Combining physics-based play and classic arcade mechanics with a hand-drawn art style and vocalized sound effects, Loose Nozzles marks the end of a veteran game developer’s quest to turn his young son’s artwork into a game of chaos and comedy for all ages.
The game’s programmer, composer, and co-designer is Chris Foster, designer and programmer formerly of Harmonix and Turbine, and currently Game Director at Hidden Door, a new studio at the intersection of machine learning and immersive entertainment. “As a design lead on games like The Beatles: Rock Band or The Lord of the Rings Online, I worked with incredible teams while staying focused, understandably, on design.” After decades of game development, Chris decided to push back on some self-imposed limits. “Learning new things can be scary, and I decided to make a change and start running towards my fears. That meant building on a game on my own and learning how to do everything.”
… Or rather, not quite everything. Inspired by his father’s first 2D prototype, Chris’ son Ian drew a drawing of a rocket losing its nozzles after taking fire from a “cannon-shooter.” Better still he was able, at the age of five, to describe the game mechanics that would cause the rocket to break into pieces. Chris suddenly had a co-designer and (unpaid) artist.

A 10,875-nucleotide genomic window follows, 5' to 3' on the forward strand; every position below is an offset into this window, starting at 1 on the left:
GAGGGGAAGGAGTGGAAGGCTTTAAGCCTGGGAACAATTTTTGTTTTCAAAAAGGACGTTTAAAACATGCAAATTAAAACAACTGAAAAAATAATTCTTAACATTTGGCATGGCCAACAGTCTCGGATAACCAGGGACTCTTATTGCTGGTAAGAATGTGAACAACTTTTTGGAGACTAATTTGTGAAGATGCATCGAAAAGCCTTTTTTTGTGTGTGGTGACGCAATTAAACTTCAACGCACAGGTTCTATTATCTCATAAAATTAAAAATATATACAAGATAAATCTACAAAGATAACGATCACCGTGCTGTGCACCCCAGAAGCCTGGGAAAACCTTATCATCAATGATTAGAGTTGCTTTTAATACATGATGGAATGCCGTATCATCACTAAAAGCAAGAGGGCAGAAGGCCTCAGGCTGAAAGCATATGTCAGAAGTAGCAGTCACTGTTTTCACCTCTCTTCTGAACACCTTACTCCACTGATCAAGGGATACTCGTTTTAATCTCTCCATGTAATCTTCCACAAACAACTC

Chris and Ian built a retro-inspired design that combines the physics-and-finesse-based play of Lunar Lander with the rescue objectives of Choplifter. Navigating intricate mazes with only two thrusters creates a challenge that increases as levels get tighter and players encounter new dangers such as toppling boulders, rotating gears, and flame-spewing robots. The difficulty is paired with an art style of child’s drawings and ripped construction paper, and sound effects vocalized by both Fosters. “When a player slams into a wall there’s a “POW!,” “BOOM!” or “CLANG!” that’s audible AND visible, and they laugh. If a game can make you happy when you fail, then you’re more likely to jump back in and get better at it.”
The game’s release comes after eight years of part-time, nights-and-weekends development, balanced with working full time at professional studios, teaching game development at Northeastern University, and being a father. “I never wanted this to feel like work for Ian, and I already HAD work to feel like work, so we kept things light, and took our time.” When asked to comment on the game, Ian, now 13, responded as expected for a teenager: “It’s a game. And it’s fun.”